On a Sunday, most people are hanging with family, or if you are a college student, probably doing homework. This is not the case if you're a high school baseball recruit; playing baseball on the weekends in the summer and fall soon becomes a lifestyle for many.
One of the elite showcase organizations in the country is the South Charlotte Panthers. This organization has been around for 20 years and has sent many players to NC State head coach Elliott Avent over the years, including junior left-handed pitcher Nick Swiney.
The Panthers took care of business Sunday at Louisburg College, defeating the Richmond Braves 4-2, but of interest to NC State fans, this team is very unique, as the Panthers have seven NC State commits on its team this fall.
“Coach Avent and I are kind of in the same generation, and he has always liked the way our teams have played,” said South Charlotte Panthers manager Don Hutchins. “They’ve liked the way they’ve done things on and off the field. Obviously their athleticism and their play in that regard means a lot to him.”
Next week, the Panthers will travel to Jupiter, Florida for the 2019 WWBA Perfect Game tournament, which is the biggest showcase tournament in the country every year and a hub for MLB scouts looking for future prospects. Wolfpack fans can keep an eye on some real talent in the Panthers team that will lead the Wolfpack at Doak Field in the coming years.
Cameron Arnold is a senior left-handed pitcher out of Lake Norman High School in Mooresville, North Carolina. He has topped out at 87 mph at Perfect Game tournaments and struck out 58 batters in 49 innings pitched his junior year of high school.
“I want to keep what I’m doing, being consistent and working hard, getting with the guys and having a good time and getting better all-around with the team.” Arnold said.
Cooper King is another senior pitcher for the Panthers committed to NC State. The tall right-hander out of Carmel Christian High School in Indian Trail, N.C. is 6-foot-3 and has topped out at 91 mph at Perfect Game tournaments.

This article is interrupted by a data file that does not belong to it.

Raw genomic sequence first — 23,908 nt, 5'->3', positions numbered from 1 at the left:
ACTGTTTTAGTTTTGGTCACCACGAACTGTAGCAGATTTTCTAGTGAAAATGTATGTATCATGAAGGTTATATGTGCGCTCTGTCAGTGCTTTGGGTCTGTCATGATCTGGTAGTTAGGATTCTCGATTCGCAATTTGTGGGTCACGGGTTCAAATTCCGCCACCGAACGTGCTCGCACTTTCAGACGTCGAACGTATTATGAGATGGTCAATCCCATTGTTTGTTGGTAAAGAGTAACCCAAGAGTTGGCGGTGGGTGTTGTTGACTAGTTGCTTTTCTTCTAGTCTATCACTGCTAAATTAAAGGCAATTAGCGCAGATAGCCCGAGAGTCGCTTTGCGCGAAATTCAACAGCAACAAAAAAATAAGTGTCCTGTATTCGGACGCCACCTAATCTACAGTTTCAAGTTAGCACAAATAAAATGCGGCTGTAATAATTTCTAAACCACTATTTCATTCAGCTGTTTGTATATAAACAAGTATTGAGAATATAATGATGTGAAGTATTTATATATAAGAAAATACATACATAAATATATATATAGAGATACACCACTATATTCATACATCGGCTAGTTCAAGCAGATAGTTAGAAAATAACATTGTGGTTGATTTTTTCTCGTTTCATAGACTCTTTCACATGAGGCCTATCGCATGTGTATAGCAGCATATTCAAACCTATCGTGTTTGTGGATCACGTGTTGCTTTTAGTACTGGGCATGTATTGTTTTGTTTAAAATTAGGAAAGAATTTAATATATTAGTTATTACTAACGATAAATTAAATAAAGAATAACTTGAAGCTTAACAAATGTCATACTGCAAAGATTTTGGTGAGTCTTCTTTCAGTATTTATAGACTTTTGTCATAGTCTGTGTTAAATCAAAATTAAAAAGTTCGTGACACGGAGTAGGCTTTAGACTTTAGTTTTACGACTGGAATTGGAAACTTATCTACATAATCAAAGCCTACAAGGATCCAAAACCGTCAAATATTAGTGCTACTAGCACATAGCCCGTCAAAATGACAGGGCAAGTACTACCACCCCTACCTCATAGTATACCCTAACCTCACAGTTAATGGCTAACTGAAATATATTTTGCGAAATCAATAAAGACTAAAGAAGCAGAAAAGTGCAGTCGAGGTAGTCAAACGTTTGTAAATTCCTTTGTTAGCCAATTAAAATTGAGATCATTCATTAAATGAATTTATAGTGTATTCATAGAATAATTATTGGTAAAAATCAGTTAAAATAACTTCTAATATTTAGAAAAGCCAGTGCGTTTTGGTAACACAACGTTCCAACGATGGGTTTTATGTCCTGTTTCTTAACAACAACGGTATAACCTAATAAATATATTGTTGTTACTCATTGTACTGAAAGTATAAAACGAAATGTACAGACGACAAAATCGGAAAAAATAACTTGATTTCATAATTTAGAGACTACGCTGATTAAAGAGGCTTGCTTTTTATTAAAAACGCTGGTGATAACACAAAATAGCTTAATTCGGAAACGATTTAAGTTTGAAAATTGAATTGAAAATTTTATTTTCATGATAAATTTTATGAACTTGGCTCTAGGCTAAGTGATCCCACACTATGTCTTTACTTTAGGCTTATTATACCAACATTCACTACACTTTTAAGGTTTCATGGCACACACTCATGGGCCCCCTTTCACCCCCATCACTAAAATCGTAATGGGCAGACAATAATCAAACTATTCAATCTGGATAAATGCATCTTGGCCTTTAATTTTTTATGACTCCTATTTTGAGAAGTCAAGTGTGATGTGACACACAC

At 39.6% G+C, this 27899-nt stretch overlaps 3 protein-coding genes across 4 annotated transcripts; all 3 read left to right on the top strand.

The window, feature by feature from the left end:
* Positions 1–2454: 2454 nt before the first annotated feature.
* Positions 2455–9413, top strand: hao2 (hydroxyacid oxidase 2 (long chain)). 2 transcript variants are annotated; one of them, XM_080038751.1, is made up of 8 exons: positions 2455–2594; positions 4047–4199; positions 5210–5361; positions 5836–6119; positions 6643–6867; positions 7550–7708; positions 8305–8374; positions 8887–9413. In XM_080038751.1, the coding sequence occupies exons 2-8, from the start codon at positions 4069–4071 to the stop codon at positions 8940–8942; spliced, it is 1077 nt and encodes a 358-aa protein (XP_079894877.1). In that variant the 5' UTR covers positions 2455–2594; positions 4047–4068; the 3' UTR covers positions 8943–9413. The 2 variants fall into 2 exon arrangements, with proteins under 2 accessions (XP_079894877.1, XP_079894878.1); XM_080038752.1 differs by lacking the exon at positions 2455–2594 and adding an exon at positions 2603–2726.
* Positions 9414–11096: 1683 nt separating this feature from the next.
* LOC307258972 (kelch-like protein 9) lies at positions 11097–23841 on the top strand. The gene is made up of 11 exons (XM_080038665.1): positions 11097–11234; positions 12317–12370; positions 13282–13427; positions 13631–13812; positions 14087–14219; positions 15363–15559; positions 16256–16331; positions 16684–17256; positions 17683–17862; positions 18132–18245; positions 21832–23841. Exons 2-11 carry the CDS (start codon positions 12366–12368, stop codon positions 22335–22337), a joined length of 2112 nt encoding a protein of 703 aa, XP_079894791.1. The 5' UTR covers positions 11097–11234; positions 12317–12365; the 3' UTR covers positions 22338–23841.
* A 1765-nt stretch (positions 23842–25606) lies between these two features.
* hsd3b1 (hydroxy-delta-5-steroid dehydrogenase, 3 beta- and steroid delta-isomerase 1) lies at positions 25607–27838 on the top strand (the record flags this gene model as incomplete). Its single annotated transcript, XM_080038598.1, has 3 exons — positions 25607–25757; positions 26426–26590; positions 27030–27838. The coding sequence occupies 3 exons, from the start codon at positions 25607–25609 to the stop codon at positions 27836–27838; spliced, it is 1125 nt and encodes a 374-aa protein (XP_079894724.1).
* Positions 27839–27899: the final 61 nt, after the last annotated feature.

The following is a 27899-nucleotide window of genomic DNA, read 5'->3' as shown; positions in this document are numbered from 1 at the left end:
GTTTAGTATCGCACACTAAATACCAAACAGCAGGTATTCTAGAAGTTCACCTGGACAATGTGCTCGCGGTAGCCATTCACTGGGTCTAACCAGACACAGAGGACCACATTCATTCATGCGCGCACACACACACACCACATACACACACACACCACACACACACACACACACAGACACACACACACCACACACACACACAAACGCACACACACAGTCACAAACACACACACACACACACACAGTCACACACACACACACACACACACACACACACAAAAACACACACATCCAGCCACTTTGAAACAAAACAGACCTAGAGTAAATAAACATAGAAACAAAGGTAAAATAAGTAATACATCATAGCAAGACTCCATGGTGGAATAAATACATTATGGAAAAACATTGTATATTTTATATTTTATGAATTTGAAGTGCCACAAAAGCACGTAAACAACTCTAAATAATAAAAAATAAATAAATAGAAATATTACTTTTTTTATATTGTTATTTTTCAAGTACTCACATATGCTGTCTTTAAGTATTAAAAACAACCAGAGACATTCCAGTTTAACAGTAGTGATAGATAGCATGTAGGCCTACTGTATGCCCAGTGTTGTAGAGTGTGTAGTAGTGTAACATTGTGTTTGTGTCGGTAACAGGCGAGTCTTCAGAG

Jacob Cozart is a junior catcher and first baseman at Wesleyan Christian Academy in High Point, N.C. The 6-foot-3 athlete has been rated a 9 of 10 prospect grade by Perfect Game. Cozart said he models his game after NC State junior catcher Patrick Bailey, who also went to Wesleyan Christian.
“[Associate head coach Chris Hart] and coach Avent are great guys and develop their players really well,” Cozart said. “Everyone that goes there becomes a better player, and I hope they do that for me.”
Carson Kelly is a junior pitcher who has caught the eye of NC State coaches. Kelly, who is out of Lee County High School, has topped out at 88 mph at Perfect Game tournaments.
Junior right-handed pitcher Brandon Hudson is 6-foot-4 out of Cuthbertson High School. He has touched 91 mph on the radar gun at Perfect Game tournaments. Perfect Game ranks him as the No. 1 pitcher in North Carolina for the 2021 class.
Moving onto the sophomore class, the Panthers have two players committed to NC State from rival high schools in Lincoln County: Matt Heavner, a middle infielder from North Lincoln, and Graham Smiley, a catcher and third baseman from East Lincoln.
Heavner is an athletic frame and a magician in the field, not to mention he was the leading hitter on a 2A State Championship team in the spring. Smiley started at catcher for East Lincoln his freshman year, had a .309 batting average and shows great upside with the power in his bat.
Both of these young talents are ranked No. 1 in their respective positions for the 2022 class in North Carolina according to Perfect Game. Despite their youth, they will go down to Jupiter and compete with the best of the best of the 2020 class next week.
“It's just fun knowing that we will be roommates together one day,” Heavner said about competing with Smiley in high school. “And it's fun to have that internal competition against each other.”
All of these players have great upside and are in great hands with the Panthers organization. The amount of travel and commitment playing for a team like South Charlotte, plus the competition, prepares them to come and be successful at a school like NC State.
“Through the years, as coach Avent has gotten guys from us, those guys have proven to be his kind of guys,” Hutchins said. “Coach Avent trusts me, and in turn I trust him when they show interest in our kids, when telling them that's probably a pretty good place to go, because it's a pretty good fit there, and we have been lucky enough to have a lot of success in that regard.”
All in all, these seven recruits will have to prove their worth just like all the other players when they get to campus. However, the fact that so many of them are already playing together can strengthen the NC State baseball team in the coming years as it continues to climb the ladder as one of the best programs in the country.